Shannon Eastin ready for scrutiny

Shannon Eastin wants in.

Speculation has been that the NFL thrust Eastin, who on Thursday will become the first female to officiate an NFL preseason game, into the spotlight during a tense labor negotiation with the NFL Referees Association.

That's not exactly true.

Eastin, a 42-year-old referee crew chief in the Mid-Eastern Athletic Conference, answered an email sent by the league to potential replacements. Yes, she is aware that, like the replacement officials in 2001, she may never work another NFL game. But Eastin has always dreamed of working at least one, ever since growing up watching the game with her dad.

Rod Mar/Seattle Seahawks

Shannon Eastin will be a long way from her usual place as a referee in the Mid-Eastern Athletic Conference when she serves as the line judge for the Packers-Chargers preseason game on Thursday.

"For me, it is a bit of a different situation," Eastin said during a conference call on Tuesday. "It was an opportunity for me to get in and to show that I am capable. The NFL has been on the verge, and there has been a lot of talk about them wanting to bring in a female. Quite frankly, I thought this was the perfect opportunity, whether it is a trial or they see and think, 'Wow, this can work.' For me, I did give it some consideration, but I felt that it was something that I needed to do."

But there is a lot that Eastin doesn't know. Like many of the referees filling in for the locked-out crews, she has less officiating experience and is less familiar with the rulebook than the regulars. She was not sure, for example, how you become an NFL official outside of this expedited process. Eastin has 17 years of experience as an official, but most in the high school ranks. She has been a referee in Division I-AA for four years, with no bowl game experience. To become an NFL official, she would need at least five years in the Division I college ranks, where scouts from the NFL recruit. If she were high in the pipeline for a legitimate NFL job, she would likely know the process.

Sarah Thomas, who has been a Conference USA official for five years, has had more training and faced more years of scrutiny than Eastin. Thomas has worked at a higher level and officiated bowl games. But if Thomas were to take her rightful place in line to be the first female official in the NFL, she would have to cross a picket line and sacrifice a potential career in the league once the labor dispute ends.

It's all very complicated.

The fact is that the NFL has been evaluating female officials alongside male officials for some time. The NFL's head of officials, Carl Johnson, said last year he thought a woman would be officiating soon. He said the league did not care about gender as much as it did about ability.

Eastin, who will be the line judge for the Green Bay Packers-San Diego Chargers preseason game Thursday, will be subjected to intense scrutiny. Many women want to see a sister succeed in a pioneering role. But we are also aware that if she fails, because of a lack of training and support, it will make it harder for the next woman to come along.

Replacement referees almost by definition lack some of that training.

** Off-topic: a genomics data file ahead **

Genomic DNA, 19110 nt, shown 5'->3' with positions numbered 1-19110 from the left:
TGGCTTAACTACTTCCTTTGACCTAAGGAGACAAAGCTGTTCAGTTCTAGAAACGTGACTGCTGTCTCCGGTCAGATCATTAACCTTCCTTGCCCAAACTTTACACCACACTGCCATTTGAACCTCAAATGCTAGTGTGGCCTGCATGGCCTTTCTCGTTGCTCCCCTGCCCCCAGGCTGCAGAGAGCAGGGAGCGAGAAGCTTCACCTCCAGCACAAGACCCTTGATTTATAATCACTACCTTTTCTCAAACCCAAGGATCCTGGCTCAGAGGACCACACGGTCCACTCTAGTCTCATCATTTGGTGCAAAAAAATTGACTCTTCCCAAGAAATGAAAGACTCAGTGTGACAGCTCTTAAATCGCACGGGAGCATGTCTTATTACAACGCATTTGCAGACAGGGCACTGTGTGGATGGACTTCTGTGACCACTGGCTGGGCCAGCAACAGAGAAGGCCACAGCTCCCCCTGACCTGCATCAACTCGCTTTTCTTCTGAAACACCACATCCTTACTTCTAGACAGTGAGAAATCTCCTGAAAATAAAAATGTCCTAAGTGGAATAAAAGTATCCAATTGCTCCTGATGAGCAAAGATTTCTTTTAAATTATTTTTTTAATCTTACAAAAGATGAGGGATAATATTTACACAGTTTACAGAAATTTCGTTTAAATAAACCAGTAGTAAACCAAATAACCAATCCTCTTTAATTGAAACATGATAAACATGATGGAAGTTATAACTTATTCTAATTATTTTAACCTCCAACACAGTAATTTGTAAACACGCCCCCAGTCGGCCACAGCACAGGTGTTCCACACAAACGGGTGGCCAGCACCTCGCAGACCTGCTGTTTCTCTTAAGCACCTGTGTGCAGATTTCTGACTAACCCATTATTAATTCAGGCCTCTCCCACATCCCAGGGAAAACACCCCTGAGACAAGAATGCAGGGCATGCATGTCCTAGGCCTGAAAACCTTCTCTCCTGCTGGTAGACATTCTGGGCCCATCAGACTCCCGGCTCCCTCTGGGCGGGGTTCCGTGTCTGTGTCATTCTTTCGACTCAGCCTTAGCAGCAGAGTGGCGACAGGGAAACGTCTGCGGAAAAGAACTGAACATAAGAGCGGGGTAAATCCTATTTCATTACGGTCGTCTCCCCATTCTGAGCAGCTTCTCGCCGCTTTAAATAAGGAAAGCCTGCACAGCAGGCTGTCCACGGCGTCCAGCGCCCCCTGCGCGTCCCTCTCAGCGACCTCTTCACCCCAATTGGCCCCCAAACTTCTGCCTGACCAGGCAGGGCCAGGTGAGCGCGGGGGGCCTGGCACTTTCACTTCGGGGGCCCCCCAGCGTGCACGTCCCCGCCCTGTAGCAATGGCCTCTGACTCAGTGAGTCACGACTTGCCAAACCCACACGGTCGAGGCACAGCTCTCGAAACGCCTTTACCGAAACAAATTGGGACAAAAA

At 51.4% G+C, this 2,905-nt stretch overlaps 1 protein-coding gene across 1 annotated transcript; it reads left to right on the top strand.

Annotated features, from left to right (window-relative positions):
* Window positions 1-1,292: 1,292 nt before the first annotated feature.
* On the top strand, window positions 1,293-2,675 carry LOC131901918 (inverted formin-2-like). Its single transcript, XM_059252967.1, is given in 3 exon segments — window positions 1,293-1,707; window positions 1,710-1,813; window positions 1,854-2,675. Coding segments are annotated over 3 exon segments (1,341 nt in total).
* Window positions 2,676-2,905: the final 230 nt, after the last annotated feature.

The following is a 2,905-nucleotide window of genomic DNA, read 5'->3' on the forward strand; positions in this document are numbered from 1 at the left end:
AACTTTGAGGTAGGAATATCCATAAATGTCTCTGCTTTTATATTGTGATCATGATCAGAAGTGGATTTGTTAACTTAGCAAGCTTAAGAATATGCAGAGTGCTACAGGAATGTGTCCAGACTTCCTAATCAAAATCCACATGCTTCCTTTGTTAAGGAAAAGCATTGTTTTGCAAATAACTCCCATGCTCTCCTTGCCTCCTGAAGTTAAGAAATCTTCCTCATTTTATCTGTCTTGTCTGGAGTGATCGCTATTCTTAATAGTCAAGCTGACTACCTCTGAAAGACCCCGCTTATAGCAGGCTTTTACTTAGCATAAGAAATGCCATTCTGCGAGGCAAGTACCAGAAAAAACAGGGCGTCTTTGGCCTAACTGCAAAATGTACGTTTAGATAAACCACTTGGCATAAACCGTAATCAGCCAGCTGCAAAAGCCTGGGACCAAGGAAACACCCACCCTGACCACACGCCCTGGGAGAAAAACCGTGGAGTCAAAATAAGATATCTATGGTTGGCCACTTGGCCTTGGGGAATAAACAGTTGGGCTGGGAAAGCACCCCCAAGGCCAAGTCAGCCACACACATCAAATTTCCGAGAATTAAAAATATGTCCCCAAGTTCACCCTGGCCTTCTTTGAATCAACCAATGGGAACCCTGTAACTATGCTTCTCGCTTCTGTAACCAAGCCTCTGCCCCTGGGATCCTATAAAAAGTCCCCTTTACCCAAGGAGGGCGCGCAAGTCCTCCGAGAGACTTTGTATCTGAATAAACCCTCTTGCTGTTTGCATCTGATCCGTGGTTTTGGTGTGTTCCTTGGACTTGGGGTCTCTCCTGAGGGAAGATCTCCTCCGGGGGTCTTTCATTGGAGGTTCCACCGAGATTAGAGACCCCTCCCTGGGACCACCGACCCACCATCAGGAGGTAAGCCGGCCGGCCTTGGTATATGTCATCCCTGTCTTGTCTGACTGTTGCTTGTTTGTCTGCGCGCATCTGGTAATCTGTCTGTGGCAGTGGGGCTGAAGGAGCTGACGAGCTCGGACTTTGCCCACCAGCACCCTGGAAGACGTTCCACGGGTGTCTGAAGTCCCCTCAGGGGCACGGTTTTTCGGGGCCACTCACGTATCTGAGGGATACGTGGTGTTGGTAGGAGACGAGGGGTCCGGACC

Can the NFL download two years of training about arcane penalties and defenseless-player protocol into these new officials in just a few weeks, as if they've been plugged into the Matrix? Probably not; they are all bound to make mistakes. And Eastin's mistakes are bound to be picked apart because of her gender.

But you know what? Eastin knows that, too.

"I have always put the most pressure on myself, understanding that pretty much everything I do is going to be magnified," Eastin said. "I know what I signed up for. I have always said I need to be 'bigger, stronger and better' and make sure I know the rules. I have to control absolutely every aspect of everything I can control to make sure I do things even better than the men that are working. I am OK with that. I am human, we all make mistakes. When I do, people may look at it more -- some will say, 'She is a human, we make mistakes' and some may say, 'It is because she is a woman.'"

Eastin knows the deal. She isn't a foil, a prop or a "Hey, look over here!" attraction as the NFL rolls out a group of officials who will be called scabs. She is a woman who got to fast-forward an opportunity and roll the dice on her future.

And who would deny her that right? Should she have turned down the opportunity so the first woman in the record books wouldn't have an asterisk by her name because of her replacement status?

Progress means that women get to make complicated choices, just like the other replacement officials whose résumés are not as rock-solid as the ones who will be watching the games on television.

Given the money the league makes, and the fact that officials are the first line of defense against injury, the NFL should come to an agreement with the professionals it has previously determined to be the best. In light of this, it is hard to hold a tailgate celebration for the first woman to work an NFL game as an official.

Yet a woman has as much right to cross a picket line as a man. She has as much of a right to make mistakes in a role for which she might be a little too green.

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